It’s easy to think of your child’s internet use as a solo activity, but of course, it isn’t. Much of what children and teens do on the web is very socially oriented. They join social media sites, send messages, photos, and videos to friends, and play games with and against other people. The digital community is made up of real people, and you want your child to be a responsible member of that community, for their safety and everyone else’s. Here are some helpful tips for teaching digital responsibility to your kids.
From the time they were small, you probably taught your children not to reveal too much information to strangers. You taught them not to give out their address to people they didn’t know. If you left them home alone, you taught them to say that their parents were busy, not out, if anyone called. Keeping private information private is just as important – perhaps even more important – on the internet.
There are companies that scour social media sites for personal information to sell. Sometimes this just results in spam, pop-up ads, and sales calls, but other times that information winds up in the hands of identity thieves or even predators. Make sure that your child knows how to protect and conceal their information on any site they sign up for. Some sites, like Facebook, have a history of revealing users private information when the site updates, so be sure they understand the importance of checking all of their privacy settings periodically.
Parents who have heard the cyberbullying horror stories out there worry that their child will be targeted. What many parents don’t realize is that many bullying victims also participate in bullying behavior themselves and that even bullies who aren’t bullying victims are often acting out because something is wrong.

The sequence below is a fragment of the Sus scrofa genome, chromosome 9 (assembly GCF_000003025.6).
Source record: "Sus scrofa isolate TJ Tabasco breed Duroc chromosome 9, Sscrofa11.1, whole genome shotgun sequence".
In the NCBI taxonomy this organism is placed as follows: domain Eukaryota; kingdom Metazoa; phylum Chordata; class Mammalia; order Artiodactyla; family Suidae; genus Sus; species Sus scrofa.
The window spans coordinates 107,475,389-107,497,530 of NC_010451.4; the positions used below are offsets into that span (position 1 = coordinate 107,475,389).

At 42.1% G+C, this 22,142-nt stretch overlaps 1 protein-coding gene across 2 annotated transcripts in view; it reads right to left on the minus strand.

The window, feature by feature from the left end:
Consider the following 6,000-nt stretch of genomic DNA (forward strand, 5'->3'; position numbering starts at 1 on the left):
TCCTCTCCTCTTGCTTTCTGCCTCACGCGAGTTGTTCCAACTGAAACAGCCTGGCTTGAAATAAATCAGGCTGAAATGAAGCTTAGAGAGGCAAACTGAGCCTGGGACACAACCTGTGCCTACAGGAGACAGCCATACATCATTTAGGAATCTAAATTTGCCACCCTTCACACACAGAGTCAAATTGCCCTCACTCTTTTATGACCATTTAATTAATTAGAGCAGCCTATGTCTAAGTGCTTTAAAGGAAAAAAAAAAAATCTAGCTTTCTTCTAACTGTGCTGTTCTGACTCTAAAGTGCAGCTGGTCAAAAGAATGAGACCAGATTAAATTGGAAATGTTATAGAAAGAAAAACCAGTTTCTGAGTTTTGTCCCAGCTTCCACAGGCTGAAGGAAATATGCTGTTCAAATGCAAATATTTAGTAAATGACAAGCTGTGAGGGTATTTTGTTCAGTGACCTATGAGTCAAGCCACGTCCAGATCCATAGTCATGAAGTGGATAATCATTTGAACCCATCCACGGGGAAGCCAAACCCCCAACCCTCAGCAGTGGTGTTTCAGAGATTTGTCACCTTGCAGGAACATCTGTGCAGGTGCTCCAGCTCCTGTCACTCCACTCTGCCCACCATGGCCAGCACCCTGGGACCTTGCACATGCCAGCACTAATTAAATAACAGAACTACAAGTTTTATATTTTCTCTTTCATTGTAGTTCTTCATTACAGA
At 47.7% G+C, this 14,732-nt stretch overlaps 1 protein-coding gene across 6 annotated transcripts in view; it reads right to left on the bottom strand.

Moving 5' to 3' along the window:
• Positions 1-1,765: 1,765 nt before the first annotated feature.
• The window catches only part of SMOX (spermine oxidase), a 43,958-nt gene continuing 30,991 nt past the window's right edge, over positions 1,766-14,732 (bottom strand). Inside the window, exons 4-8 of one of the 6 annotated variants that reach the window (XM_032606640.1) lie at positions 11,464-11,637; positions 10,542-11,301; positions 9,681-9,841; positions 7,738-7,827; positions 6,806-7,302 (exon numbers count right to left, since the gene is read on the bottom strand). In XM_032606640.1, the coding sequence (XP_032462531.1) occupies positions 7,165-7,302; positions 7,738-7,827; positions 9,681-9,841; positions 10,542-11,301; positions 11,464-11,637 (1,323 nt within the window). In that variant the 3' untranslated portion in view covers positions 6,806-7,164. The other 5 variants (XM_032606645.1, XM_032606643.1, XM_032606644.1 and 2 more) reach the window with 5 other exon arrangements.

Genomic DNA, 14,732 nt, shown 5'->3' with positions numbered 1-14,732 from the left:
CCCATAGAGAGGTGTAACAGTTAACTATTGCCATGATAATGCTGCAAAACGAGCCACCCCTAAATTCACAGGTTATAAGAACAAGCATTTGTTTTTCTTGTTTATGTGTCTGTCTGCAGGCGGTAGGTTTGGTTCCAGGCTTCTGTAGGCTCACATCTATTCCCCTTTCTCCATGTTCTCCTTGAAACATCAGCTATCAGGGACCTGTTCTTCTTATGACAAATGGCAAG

Talk to your child about treating others kindly online. Remind them that there are real people with real feelings, just like themselves, behind each username or avatar. Ask them to consider how they’d feel if they received the message that they’re thinking of sending to someone else. If they wouldn’t like to be on the receiving end, they shouldn’t send the message.
Your child also needs to know that they should speak up when they see something wrong online, just like they would in real life. This can apply to themselves – for example, they should know how to report harassment or bullying that they receive to the website that they’re using or to their ISP, as well as to you.
They should also not hesitate to speak up if they see someone else in trouble. Teens may observe other people being bullied or targeted by predators online. They may see friends posting about suicidal thoughts or dangerous behaviors. Often, they don’t know how to handle this, so they don’t say anything. Teach your child how to respond when they see something that disturbs them. Let them know that if they aren’t sure what the right thing to do is, they can always tell you, and you’ll figure it out together.
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